Junior Chess

Junior Chess @ Didcot

Chess for junior players (U16) runs on Wednesdays, 7pm at The Marlborough Club in Didcot.

Please send a txt to 0747 3307 370 to be added to the Whatsapp group, where notifications of upcoming sessions will be posted.

Benefits of chess for young players

The game of chess exercises many useful qualities and capabilities, such as:

Memory and concentration
Improving at chess means remembering familiar motifs and ideas, as well as avoiding previous mistakes.

Patience / attention span
Chess rewards spending more time thinking, rather than rushing moves. As children develop in chess, the time they spend considering important moves increases correspondingly. You can witness this difference watching junior chess tournaments where the players are separated by grade.

As a solo competitive activity, a chess player relies only on themselves, which teaches younger players to take full responsibility for their actions.

Creativity in problem-solving
There are many ways to respond to situations in chess, and chess rewards players that can come up with unexpected solutions. Every game offers children the option to try something new.

One of the most important traits of a good chess player is the ability to plan ahead. This has many applications in other areas, and is likely to be a significant part of “lateral transfer” observed in some studies.

Consider the following common scenario:

Our opponent plays a move, and we remember that the position on the board relates to a checkmate pattern. However, we recognise that our checkmate would be stopped by an opponent’s piece. By understanding that this piece is our barrier to winning, we can formulate a plan to remove it. We can be creative in how we do this: we could directly attack the piece itself; or we could try to trick our opponent into using their piece to capture one of ours which we deliberately leave open to attack; or we could simply use the fact that the opponent cannot move that piece and attack the other parts of the board that it is unable to guard (due to having to protect against the checkmate). We then take time to consider which plan is the best one before we make our move, and be happy when our plan works out as we thought.

It should be clear here how chess relates to some of the qualities above. The concept of recognising and dealing with a barrier to a goal appears in many adult tasks, such as designing a scientific experiment and recognising that we need a way to deal with interference from a particular source in our measurements. Or in business it might be realised that it is necessary to start compliance with some regulatory scheme in order to be successful in important future tenders.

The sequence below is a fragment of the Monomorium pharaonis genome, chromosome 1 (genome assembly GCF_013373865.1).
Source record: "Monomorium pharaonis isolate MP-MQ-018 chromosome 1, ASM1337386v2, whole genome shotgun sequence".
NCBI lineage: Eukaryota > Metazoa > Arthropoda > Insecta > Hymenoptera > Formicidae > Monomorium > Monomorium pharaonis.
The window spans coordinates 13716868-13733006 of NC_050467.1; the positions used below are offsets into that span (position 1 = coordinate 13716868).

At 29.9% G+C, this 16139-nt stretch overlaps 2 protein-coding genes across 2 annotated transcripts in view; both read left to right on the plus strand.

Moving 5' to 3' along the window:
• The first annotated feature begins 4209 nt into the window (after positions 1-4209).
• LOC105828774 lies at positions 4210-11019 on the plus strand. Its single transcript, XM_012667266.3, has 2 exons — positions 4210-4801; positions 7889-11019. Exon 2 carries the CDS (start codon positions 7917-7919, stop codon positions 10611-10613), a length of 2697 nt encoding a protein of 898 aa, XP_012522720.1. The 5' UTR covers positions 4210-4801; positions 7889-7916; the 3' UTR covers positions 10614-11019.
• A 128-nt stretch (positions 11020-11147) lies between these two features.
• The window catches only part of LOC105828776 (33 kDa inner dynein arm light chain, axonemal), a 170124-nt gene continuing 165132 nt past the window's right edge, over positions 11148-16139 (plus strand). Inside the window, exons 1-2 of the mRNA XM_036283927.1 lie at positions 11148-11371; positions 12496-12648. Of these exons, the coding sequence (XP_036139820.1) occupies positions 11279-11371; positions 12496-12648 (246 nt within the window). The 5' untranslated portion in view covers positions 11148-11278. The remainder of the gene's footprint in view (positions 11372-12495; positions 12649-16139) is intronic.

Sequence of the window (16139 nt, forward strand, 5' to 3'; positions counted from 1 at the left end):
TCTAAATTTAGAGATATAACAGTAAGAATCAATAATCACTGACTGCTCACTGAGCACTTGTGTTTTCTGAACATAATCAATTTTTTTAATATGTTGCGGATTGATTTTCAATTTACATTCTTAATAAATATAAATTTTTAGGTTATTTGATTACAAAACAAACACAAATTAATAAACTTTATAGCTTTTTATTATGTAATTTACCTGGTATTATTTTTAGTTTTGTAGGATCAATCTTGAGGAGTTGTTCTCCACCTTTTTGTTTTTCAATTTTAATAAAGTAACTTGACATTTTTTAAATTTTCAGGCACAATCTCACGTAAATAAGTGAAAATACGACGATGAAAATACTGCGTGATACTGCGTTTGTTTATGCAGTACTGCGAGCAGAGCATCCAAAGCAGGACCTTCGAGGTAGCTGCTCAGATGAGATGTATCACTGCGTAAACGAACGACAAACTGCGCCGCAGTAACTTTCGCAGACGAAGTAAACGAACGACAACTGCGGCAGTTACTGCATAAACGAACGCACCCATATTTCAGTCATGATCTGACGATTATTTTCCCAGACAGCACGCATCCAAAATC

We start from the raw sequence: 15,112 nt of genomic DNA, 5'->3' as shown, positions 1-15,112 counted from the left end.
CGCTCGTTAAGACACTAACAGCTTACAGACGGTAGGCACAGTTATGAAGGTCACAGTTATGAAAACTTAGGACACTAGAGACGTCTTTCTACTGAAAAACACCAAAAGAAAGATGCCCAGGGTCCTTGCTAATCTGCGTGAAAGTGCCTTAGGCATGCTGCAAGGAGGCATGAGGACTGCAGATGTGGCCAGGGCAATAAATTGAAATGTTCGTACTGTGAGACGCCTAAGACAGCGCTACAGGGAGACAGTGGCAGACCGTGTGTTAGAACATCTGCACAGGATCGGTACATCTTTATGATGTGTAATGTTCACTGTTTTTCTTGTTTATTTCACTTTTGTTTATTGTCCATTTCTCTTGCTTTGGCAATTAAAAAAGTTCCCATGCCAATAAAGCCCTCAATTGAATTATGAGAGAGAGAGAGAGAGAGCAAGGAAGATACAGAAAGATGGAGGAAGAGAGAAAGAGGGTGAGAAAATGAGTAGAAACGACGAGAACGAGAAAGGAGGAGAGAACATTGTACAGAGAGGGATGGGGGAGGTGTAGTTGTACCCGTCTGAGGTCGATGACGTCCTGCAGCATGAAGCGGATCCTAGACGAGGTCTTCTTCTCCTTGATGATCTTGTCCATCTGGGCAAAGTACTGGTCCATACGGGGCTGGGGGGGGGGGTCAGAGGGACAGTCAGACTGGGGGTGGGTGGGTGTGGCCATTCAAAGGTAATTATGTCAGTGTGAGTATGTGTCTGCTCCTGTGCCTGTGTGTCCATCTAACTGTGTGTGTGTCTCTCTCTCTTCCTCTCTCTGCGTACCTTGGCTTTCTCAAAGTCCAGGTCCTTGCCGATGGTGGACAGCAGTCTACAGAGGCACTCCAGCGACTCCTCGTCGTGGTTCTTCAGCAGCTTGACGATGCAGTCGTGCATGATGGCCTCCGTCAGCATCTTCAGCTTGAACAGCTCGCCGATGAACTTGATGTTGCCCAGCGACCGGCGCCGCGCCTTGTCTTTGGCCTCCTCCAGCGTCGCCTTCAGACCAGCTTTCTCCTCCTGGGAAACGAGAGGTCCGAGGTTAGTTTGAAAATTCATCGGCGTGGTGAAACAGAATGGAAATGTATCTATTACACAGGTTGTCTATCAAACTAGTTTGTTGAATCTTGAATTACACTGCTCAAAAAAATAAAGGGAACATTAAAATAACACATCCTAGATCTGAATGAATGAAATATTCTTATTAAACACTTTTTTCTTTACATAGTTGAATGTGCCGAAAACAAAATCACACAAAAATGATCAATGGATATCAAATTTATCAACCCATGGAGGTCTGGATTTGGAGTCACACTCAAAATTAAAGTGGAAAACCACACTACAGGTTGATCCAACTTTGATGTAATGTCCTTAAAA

Below are links to some studies related to possible benefits to learning chess in younger players. This is by no means an exhaustive list. As always, consider the limitations of the studies and the fact that not all studies are equal (or even correct).

Small sample size. Supposedly some improvement in concentration in ADHD students.

Large US analysis looking at maths and reading capability for non-chess players vs chess players vs tournament chess players. Noted significant boost for players that participated in tournaments.

Impact of chess learning on cognitive processing speed in children.

Literature review as at 2014. After school chess programs supposedly positively correlated with improved mathematics ability.

Looking at children with special needs. Some discussion of lateral transfer in general.

Small sample size, more of a pilot.

Chess and young people on the autism spectrum.

https://journals.sagepub.com/doi/10.1177/2158244015596050 https://ficheall.ie/wp-content/uploads/2019/09/Chess-Study-Italy-2015.pdf
Large Italian study of 8-11 year old players and maths. Shows some relationship to improved maths ability, but note that as with most of these studies there was no placebo group, just a control group.

General Tips for Younger Players

  • Openings
    Try to move most of your pieces once, before moving any of them a second time.
    Try to make sure that your pieces are guarded, and that any checks on your King are not dangerous.

  • Practice
    Puzzles are very good for improving chess ability. Do them with no time limit so you can think about the right answer, try not to guess.

  • Time
    Avoid playing fast games. Try to play 10 minute games at a minimum, to make sure you have time to think about each move.
    It is a good idea to sit on your hands until you think of the best move, so that you don’t quickly move and make a mistake.

  • Rating
    Rating is only a number. As long as we learn something with every loss, then our rating will start to go up eventually.
    Remember that when you start playing online, you might lose a lot to begin with because you are given hard opponents. Eventually you will get to the right level and start winning some games.

Useful Chess Resources

  • https://www.chesskid.com/
    Games, puzzles, and challenges specifically aimed at young players.

  • https://lichess.org/
    Free site with a great selection of puzzles. Enable ‘kid mode’ in the profile for safety.

  • https://chesstempo.com/opening-training/
    A good place to enter your favourite openings, or openings from a YouTube lesson, to train and remember them.

  • https://aimchess.com/
    Lots of different training resources to try out.

  • YouTube
    There are lots of great chess videos on YouTube, and most of them are innocuous, but it would be best for an adult to check the channel content first.